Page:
Rarotonga, 2010

Simon's Megalomaniacal Legal Resources


ADMINISTRATIVE LAW | SPPA / Fairness (Administrative)

home / about / Democracy, Law and Duty / testimonials / Conditions of Use

Civil and Administrative
Litigation Opinions
for Self-Reppers


Criminal - Sentencing - Gardiner Hearing

. R. v. Sithravel

In R. v. Sithravel (Ont CA, 2023) the Court of Appeal consider the 'Gardiner' guilty plea sentencing principle, which requires that only admitted or beyond-a-reasonable-doubt found facts be applied in sentencing, here in a case where the defendant had absconded between the guilty plea and sentencing:
[6] The nub of the second ground of appeal is that the sentencing judge relied on the appellant being the “mastermind” of the robbery as a significant aggravating factor. The appellant argues that this constituted an error in principle because he did not admit this as part of the facts in support of the guilty plea and it was not proven by the Crown beyond a reasonable doubt in a Gardiner hearing: R. v. Gardiner, 1982 CanLII 30 (SCC), [1982] 2 S.C.R. 368.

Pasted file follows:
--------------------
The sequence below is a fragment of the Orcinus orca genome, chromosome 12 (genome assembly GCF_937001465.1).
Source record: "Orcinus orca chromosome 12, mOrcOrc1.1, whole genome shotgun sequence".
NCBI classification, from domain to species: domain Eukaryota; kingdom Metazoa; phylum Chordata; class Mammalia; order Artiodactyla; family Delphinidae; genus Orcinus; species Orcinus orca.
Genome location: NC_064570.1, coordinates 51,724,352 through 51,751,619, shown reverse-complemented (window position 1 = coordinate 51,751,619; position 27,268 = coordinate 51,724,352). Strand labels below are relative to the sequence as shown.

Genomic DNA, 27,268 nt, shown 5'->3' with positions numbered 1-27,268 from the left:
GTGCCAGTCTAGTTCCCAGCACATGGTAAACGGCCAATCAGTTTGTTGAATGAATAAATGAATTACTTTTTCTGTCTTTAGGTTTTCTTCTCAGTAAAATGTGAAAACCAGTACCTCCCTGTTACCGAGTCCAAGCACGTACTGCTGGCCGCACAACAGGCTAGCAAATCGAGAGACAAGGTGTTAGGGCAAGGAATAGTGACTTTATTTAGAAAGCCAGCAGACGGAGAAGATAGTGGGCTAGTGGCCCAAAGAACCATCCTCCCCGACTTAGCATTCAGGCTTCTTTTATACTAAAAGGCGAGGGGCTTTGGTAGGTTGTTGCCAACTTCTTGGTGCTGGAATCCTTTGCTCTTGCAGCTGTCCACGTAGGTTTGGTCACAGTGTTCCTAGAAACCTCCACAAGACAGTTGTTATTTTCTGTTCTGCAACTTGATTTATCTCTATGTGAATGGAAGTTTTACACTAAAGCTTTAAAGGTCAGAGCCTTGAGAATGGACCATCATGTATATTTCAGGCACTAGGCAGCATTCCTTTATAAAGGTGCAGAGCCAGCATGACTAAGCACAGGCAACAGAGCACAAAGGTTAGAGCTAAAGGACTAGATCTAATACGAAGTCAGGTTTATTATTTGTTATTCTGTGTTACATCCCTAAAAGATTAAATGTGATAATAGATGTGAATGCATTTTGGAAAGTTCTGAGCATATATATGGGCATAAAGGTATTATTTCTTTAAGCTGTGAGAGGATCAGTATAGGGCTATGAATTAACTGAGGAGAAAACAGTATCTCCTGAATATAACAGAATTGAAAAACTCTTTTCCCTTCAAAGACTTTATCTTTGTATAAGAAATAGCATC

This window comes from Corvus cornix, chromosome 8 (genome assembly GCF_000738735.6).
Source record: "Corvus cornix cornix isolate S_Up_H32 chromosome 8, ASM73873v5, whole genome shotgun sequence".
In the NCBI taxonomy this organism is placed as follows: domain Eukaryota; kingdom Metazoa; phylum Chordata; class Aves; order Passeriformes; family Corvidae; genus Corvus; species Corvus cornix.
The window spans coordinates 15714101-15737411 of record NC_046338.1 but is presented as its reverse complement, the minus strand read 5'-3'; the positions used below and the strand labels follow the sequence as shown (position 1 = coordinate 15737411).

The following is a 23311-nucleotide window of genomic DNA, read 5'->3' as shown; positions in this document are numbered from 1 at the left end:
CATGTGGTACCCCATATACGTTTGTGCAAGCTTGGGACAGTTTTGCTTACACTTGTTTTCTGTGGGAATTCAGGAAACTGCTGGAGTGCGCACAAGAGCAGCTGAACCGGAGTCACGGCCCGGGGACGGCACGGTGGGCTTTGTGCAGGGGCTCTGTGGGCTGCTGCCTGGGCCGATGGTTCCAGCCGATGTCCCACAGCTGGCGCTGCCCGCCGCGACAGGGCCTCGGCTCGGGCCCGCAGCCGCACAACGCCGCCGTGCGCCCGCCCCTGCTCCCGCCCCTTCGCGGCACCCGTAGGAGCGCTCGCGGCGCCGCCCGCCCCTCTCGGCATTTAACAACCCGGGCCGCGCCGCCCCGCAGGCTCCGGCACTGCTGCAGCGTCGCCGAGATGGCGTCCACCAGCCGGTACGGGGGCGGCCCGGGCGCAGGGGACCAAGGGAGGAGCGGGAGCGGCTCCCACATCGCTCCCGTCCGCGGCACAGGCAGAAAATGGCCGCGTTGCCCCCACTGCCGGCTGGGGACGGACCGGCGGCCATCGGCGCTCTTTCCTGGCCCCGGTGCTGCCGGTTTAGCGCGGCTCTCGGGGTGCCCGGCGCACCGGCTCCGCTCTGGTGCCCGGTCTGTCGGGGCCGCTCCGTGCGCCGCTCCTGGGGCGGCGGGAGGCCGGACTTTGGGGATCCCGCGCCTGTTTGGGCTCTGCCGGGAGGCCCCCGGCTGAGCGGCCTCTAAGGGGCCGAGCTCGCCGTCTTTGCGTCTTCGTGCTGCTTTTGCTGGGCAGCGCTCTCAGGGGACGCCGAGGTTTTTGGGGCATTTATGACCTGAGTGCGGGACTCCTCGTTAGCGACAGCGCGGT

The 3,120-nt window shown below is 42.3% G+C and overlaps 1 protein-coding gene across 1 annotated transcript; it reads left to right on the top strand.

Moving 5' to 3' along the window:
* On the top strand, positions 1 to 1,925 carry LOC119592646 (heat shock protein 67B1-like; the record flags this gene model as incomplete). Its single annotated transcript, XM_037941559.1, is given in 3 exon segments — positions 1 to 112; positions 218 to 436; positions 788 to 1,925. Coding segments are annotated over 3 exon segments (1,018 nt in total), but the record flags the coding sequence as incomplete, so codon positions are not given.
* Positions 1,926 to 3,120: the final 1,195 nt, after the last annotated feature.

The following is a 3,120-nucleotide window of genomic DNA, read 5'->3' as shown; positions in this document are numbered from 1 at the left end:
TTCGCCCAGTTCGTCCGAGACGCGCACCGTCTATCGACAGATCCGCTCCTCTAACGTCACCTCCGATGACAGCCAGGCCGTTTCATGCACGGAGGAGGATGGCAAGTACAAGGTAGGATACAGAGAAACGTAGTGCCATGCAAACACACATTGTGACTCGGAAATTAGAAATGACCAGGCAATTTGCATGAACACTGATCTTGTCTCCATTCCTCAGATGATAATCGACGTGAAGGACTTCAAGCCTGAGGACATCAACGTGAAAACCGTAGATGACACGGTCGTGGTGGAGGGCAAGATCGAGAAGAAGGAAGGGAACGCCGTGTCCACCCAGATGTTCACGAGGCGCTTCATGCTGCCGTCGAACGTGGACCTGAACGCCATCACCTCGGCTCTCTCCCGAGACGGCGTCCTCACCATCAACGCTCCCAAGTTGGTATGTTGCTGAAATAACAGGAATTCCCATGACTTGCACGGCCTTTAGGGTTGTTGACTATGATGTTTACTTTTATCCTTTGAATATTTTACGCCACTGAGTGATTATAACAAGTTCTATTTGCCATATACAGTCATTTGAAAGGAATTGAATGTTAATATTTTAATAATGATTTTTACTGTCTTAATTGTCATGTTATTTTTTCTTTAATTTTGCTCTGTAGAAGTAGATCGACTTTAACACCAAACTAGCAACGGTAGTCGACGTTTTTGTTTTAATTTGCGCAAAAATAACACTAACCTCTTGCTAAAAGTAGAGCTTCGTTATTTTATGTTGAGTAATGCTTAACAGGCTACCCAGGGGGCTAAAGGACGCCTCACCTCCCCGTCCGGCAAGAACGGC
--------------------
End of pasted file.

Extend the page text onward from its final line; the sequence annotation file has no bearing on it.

[12] The sentencing judge interceded at various points to ensure that the appellant was prepared to admit the elements of the offence and to suggest that, if the appellant was prepared to admit the essential elements of the offence, a Gardiner hearing could be held regarding additional aggravating factors.


[24] Some may feel an understandable sense of frustration in the appellant’s sentence appeal being allowed when he chose to abscond and not be present for the sentencing hearing. Had he been present, one expects his counsel would have drawn the sentencing judge’s attention to issues regarding facts not admitted or insisted on the Gardiner hearing which had been discussed at the time the plea was entered. However, the fact that the appellant absconded could not change the facts that were and were not admitted when the guilty plea was entered or the onus on the Crown, if it wanted to rely on additional facts in aggravation, to prove them beyond a reasonable doubt in a Gardiner hearing.

[27] The facts admitted in support of a guilty plea are important. An accused who admits facts in support of a plea is giving up their right to require the Crown to prove the facts establishing the offence and, in many cases, to prove aggravating factors: Gardiner; Criminal Code, s. 724(3)(e). Lack of clarity as to what facts are admitted in support of a guilty plea can, as in this case, generate errors in relation to factors relied on as aggravating or mitigating and create difficulties in ascertaining the factual record for appellate review.


The author has waived all copyright and related or neighboring rights to this Isthatlegal.ca webpage.

Last modified: 13-11-23
By: admin